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The most interesting cricket books ever written

1.88K   //    01 Jul 2013, 18:11 IST
Former England cricketer Andrew "Freddie

Yes, this man who goes by the name of Andrew Flintoff was last seen beating former England captain Michael Atherton at chess. Yes, chess!

Cricket books usually make our reading A-list. They give that exquisite pitch-side thrill. You enjoy reading about a catch as much as having taken the catch yourself. Perhaps most of us enjoy “reading cricket” even more than playing it!

While that is good enough for armchair bowlers and batsmen, budding cricketers (not to forget the professionals) can profit from reading and thereby honing their skills better. After all, cricket is a mind game, and it helps to read what John Wright wrote in the “Indian Summers”. This latest cricket book from one of the most successful coaches teaches a number of new strategies.

Recently, a number of interesting books on cricket have been published.  Here are a few of the most interesting ones.

Let us start the list of the best cricket books with one on India’s run machine. Vaibhav Purandare’s “Sachin Tendulkar – A Definitive Biography” puts the Master in perspective. It chronicles not just how Sachin beat his class mate, but how he beat masters at their game on pitches all over the world. Sachin comes through as a determined mind that can make mince meat of records. As already mentioned, careful readers of this book have every chance of gaining useful tips.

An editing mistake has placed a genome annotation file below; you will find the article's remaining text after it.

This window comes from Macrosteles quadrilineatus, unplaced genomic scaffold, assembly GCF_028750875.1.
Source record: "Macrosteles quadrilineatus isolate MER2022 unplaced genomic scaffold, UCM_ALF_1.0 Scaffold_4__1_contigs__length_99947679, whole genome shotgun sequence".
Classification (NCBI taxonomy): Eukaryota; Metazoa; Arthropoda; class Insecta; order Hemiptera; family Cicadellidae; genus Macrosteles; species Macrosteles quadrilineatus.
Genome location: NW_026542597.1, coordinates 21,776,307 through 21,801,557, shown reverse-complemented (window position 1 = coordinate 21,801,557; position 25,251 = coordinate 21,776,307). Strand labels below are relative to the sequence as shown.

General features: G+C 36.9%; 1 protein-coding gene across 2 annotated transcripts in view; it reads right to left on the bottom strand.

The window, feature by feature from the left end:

Often you come across a one-of-its-kind titbit. Did you know Andrew Flintoff once beat Michael Atherton at chess? That’s remarkable, to put it mildly. Flintoff’s ‘My Life in Pictures’ is a must read for those who want to succeed against odds and injuries. And if one is down in the dumps because of temporary loss of form, this book is the best tonic. The Englishman can fight off the blues for you.

Of all the cricket books you might read, “The Nice Guy Who Finished First” may just be the most emotionally impactful. Devendra Prabhudesai’s biography on Rahul Dravid teaches one how to play hard yet remain nice and clean. And yes, great.

Always wanted a to attend Bob Woolmer’s coaching class but couldn’t afford it? Do the next best thing – read Woolmer’s “Art and Science of Cricket”. Or watch a video made by five greats from West Indies in “Playing Cricket the West Indies Way”.

Would you like to know about the oddities and eccentricities never seen before in public? Boria Majumdar has done it for the first time in his “The Illustrated History of Indian Cricket”. This book is quite stunning.

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